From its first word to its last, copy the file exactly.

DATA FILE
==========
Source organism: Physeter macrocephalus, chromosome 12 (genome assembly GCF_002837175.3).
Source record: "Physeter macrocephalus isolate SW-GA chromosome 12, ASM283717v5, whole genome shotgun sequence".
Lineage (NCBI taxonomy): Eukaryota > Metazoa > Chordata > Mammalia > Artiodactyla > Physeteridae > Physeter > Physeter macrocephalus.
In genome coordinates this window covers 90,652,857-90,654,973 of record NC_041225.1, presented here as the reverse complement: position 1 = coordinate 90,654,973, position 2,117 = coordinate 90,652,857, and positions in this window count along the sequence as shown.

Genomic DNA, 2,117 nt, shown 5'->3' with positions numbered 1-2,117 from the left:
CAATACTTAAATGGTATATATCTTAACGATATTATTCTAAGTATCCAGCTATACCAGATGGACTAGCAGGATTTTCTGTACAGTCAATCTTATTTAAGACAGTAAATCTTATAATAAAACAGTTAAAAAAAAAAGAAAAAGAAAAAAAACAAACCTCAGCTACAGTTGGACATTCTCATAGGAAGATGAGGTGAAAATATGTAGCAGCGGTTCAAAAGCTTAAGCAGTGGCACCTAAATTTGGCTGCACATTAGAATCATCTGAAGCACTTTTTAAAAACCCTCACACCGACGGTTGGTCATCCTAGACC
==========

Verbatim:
Source organism: Physeter macrocephalus, chromosome 12 (genome assembly GCF_002837175.3).
Source record: "Physeter macrocephalus isolate SW-GA chromosome 12, ASM283717v5, whole genome shotgun sequence".
Lineage (NCBI taxonomy): Eukaryota > Metazoa > Chordata > Mammalia > Artiodactyla > Physeteridae > Physeter > Physeter macrocephalus.
In genome coordinates this window covers 90,652,857-90,654,973 of record NC_041225.1, presented here as the reverse complement: position 1 = coordinate 90,654,973, position 2,117 = coordinate 90,652,857, and positions in this window count along the sequence as shown.

Genomic DNA, 2,117 nt, shown 5'->3' with positions numbered 1-2,117 from the left:
CAATACTTAAATGGTATATATCTTAACGATATTATTCTAAGTATCCAGCTATACCAGATGGACTAGCAGGATTTTCTGTACAGTCAATCTTATTTAAGACAGTAAATCTTATAATAAAACAGTTAAAAAAAAAAGAAAAAGAAAAAAAACAAACCTCAGCTACAGTTGGACATTCTCATAGGAAGATGAGGTGAAAATATGTAGCAGCGGTTCAAAAGCTTAAGCAGTGGCACCTAAATTTGGCTGCACATTAGAATCATCTGAAGCACTTTTTAAAAACCCTCACACCGACGGTTGGTCATCCTAGACC